Gunfights, Statistics and You

Averages Don’t Care About Your Encounter

Step one is to move — aggressively. No one needs an expert opinion to know
this will lower your chances of getting shot. Photo: Tiger McKee

We all train in the basics: straight shooting, fast reloads, fast draws and clearing malfunctions. We have decided we will not be victims; we will fight.

On this warrior’s path, we all want to know what to expect and prepare for. Many articles have been written about what really happens in a gunfight. The truth is we will never answer the question we are really asking: What will happen to us?

The bad news is that there’s just one way to find out. But no two fights are the same. No two gunfighters are the same. If you’re unlucky enough to have been in multiple gunfights, not only will each fight be different, but you will also be a different gunfighter in each. In between elephants, you would have learned things about yourself, your weaknesses and strengths, and your continued training will have impacted these things. So how do we prepare for an event that has never happened before and will never repeat?

If you shoot a bit more than three rounds and a reload is necessary, it’s best to
reload behind cover. It’s moments like this when you realize the benefits of training
your reptile brain on perfect reload.

Do Statistics Matter?

We’ve all seen the statistic proving that most gunfights happen within three meters, last three seconds and include three shots fired. This may be true, but so what? My combat mindset expects to shoot until reload. If I light-off plus or minus three shots, again, so what?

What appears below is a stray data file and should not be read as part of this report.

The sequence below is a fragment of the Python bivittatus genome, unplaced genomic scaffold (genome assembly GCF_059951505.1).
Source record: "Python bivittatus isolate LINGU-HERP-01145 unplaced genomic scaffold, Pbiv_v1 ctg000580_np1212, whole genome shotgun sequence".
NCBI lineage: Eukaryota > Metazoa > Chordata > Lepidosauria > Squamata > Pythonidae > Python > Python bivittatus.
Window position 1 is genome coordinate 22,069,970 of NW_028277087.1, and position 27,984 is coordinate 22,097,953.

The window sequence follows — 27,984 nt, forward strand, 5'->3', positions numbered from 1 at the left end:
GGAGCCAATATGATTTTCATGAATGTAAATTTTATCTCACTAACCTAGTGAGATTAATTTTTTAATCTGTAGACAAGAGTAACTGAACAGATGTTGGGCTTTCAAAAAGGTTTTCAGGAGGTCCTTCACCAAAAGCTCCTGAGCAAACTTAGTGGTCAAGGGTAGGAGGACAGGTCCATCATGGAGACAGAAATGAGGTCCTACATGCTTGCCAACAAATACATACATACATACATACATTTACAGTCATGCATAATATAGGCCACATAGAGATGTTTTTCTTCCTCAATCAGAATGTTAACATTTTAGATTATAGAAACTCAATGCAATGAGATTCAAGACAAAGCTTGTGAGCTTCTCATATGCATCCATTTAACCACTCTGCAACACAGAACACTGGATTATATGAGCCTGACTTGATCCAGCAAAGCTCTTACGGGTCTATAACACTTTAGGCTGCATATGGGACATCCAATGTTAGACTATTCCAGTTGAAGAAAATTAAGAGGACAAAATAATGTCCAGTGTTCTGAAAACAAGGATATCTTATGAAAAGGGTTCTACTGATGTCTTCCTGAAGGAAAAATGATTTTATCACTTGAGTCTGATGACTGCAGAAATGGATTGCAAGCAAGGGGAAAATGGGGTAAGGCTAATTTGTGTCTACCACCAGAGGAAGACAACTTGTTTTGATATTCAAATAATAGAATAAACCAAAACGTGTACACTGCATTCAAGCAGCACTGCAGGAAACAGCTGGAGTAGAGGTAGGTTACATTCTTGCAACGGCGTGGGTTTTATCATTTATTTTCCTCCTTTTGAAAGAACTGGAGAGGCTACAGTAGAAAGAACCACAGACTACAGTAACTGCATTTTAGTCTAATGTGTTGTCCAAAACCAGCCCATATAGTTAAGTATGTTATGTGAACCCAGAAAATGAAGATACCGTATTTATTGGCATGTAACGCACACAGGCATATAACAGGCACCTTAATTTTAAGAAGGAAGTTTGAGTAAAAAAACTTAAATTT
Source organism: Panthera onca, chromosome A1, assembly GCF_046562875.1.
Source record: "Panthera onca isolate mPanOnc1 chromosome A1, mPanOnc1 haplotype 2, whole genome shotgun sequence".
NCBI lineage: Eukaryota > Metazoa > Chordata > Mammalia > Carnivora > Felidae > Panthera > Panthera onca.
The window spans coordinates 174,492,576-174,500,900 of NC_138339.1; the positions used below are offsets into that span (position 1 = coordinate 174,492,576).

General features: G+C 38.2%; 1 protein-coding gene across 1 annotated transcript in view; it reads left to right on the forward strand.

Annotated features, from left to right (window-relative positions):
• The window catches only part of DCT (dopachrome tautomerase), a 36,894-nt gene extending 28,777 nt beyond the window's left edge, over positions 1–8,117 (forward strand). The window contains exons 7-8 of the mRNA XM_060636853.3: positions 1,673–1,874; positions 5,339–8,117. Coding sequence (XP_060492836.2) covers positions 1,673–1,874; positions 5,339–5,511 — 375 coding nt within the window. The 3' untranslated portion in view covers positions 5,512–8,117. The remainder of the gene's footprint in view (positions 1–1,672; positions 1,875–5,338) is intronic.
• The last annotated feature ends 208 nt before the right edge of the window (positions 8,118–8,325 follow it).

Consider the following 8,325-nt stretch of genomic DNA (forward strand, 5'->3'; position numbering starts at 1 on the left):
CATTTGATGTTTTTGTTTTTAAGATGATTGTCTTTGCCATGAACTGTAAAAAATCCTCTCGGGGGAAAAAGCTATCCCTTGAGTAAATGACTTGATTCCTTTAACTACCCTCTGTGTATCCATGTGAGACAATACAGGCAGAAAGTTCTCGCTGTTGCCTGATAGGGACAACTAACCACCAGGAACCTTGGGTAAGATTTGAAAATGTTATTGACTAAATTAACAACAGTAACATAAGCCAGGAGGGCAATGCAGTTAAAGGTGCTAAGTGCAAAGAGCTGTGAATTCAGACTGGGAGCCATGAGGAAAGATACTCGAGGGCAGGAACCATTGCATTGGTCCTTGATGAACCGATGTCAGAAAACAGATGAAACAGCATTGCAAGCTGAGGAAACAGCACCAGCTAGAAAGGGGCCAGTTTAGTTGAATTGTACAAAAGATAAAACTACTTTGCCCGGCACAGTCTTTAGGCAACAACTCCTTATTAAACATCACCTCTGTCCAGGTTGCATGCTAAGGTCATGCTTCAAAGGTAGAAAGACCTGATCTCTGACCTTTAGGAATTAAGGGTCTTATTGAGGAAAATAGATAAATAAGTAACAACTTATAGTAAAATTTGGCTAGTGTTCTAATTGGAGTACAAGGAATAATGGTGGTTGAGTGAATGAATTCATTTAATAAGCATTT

A noted firearms instructor performed an interesting experiment with some advanced students. The objective was to quantify the differences between shooting while standing still, shooting and moving, and seeking and using cover during a gunfight. This informal study yielded the following results: 85% of the students shooting while standing still sustained hits, 47% who shot on the move were hit, and 26% of the cover seekers were hit. This was an interesting experiment, but does anyone need a study to tell them a moving and covered target is harder to hit? Anyone who has swatted a fly or been in a snowball fight could have predicted similar results.

Noted criminologists Gary Kleck and Marc Gertz famously determined that citizens use their guns to defend themselves at a rate of 2.5 million times a year. This makes for great stuff to throw into the gun grabbers’ faces, but it’s utterly irrelevant to me. The only important thing is my use of a gun in self-defense. In that moment, it matters not if millions and millions have come before me or if I’m the first citizen in the history of the World to attempt such a feat. In either case, I still must win. End of study.

When I’m out and about with the spawn of John Moses Browning on my hip, perhaps the only thought I give to statistics is to remind myself of the words of the famous baseball pitcher and placekicker, Mr. Charles Brown: “Tell your statistics to shut up!” The only hard fact a statistic provides is what happened. Whether a statistic predicts what will happen is a matter of opinion. Try asking a gunfight winner or a loser’s family what they think of statistics.

While statistics indicate “your” self-defense encounter will require
three rounds, reality is under no such illusion.

Video Observations